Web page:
By Pratima Desai and Julian Luk
LONDON (Reuters) – The London Metal Exchange’s (LME) three-year-long flagship project to overhaul its electronic trading system faces up to a year of further delays and mounting costs, four sources with knowledge of the matter said.
Trust in LME management’s ability to efficiently run the world’s largest and oldest forum for metals shattered last year after a disorderly market forced the exchange to suspend nickel trading for the first time since 1988.
The project to revamp the LME’s electronic system was due to go live in June this year. But in July the LME postponed completion to end-March 2024.
“The system isn’t going to be operational by April, there are too many flaws,” one of the sources said, adding that costs last year had already doubled from the amounts budgeted.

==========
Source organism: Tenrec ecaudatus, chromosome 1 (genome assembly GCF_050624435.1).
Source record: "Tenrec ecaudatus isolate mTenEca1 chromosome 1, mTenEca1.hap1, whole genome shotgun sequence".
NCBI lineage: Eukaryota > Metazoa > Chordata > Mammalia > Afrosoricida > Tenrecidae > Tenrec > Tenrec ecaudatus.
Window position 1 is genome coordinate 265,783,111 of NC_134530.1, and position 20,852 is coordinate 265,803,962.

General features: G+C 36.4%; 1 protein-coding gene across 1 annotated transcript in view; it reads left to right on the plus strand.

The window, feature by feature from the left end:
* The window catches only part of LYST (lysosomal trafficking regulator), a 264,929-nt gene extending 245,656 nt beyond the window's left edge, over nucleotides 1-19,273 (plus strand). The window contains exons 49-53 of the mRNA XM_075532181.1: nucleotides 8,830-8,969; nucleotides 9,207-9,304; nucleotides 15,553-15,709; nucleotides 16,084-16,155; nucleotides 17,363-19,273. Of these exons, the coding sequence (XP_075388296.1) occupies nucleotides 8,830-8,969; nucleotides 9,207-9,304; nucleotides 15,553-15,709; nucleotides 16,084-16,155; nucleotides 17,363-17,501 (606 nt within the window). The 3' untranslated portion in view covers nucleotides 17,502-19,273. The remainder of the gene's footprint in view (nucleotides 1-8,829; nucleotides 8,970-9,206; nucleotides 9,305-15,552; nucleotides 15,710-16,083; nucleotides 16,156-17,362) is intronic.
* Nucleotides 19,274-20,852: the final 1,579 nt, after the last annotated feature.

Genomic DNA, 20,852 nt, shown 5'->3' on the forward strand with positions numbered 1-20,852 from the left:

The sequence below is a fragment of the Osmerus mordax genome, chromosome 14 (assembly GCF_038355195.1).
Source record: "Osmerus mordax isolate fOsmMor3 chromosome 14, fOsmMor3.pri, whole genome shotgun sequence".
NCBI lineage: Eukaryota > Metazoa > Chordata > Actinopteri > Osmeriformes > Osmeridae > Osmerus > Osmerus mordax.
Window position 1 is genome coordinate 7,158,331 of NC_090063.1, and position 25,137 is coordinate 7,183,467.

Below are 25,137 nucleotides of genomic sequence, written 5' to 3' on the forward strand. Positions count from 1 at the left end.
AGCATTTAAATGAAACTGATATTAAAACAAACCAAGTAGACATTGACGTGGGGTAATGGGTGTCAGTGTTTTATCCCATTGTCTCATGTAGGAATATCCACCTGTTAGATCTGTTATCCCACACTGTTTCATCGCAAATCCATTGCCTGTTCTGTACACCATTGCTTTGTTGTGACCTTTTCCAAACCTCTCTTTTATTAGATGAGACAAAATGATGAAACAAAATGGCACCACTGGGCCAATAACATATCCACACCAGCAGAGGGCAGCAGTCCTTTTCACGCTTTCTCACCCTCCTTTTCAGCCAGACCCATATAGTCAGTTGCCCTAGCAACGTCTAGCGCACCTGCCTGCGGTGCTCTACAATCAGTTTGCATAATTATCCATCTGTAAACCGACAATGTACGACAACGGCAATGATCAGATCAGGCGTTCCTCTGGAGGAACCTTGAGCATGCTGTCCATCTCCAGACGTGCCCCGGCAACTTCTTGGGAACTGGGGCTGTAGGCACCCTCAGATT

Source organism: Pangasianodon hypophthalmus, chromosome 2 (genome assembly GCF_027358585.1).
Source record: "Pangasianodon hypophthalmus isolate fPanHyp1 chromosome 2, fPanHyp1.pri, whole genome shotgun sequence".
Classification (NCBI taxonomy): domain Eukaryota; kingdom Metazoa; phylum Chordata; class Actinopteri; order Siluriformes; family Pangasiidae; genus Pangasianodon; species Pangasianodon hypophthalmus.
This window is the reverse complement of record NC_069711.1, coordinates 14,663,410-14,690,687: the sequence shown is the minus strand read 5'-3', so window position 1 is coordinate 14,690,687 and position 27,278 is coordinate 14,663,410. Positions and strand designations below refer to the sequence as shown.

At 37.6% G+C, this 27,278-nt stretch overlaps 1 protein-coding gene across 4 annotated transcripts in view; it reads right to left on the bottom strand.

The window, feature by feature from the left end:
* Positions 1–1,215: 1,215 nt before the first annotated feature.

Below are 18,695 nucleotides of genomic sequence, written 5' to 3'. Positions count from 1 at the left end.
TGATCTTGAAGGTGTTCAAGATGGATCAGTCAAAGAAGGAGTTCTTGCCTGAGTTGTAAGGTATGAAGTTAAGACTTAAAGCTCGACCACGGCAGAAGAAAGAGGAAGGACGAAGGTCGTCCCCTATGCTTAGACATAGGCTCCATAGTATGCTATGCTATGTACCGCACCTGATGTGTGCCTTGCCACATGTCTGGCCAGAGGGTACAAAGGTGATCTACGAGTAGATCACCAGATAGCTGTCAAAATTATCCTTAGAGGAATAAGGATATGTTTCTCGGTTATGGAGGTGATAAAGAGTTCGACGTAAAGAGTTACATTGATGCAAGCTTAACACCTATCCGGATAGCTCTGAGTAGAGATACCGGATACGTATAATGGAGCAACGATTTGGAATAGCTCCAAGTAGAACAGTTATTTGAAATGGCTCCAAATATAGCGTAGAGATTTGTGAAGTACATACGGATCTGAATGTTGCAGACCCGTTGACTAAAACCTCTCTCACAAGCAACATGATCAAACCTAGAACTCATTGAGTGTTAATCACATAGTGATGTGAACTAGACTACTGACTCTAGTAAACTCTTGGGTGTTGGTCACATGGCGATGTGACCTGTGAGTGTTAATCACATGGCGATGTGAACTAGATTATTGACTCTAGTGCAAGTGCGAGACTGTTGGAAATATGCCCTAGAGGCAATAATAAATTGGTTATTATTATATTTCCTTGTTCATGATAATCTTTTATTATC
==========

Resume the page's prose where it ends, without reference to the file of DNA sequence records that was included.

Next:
The overall budget for the project has not been disclosed.
“We recognise that some participants have requested extensions … We will be sympathetic to such requests, even if this were to result in a short delay to target go-live dates,” the LME said in response to a request for comment.
The exchange, owned by Hong Kong Exchanges and Clearing, did not give a new timeline.
Sources said the front-end trading platform developed by U.S.-based Trading Technologies does not work for the complicated structure of contracts on the LME.
In response to a request for comment, Trading Technologies said: “We would defer to the LME on this.”
The problem comes from the LME’s unique date structure which allows trading for any day between the cash contract and the benchmark three-month forward. Beyond that, metals including copper and aluminium, can be traded up to 10 years in the future.
Carry trades or price differentials between contracts along the maturity curve are crucial for consumers wanting to hedge their needs and producers aiming to lock in selling prices.
One important aspect, the LME said, is aligning its platform with other exchanges. “This of course means that the front-end interface will change to a more market-standard design – while still providing support for all of the LME’s dates and carries.”
(Reporting by Pratima Desai; editing by David Evans)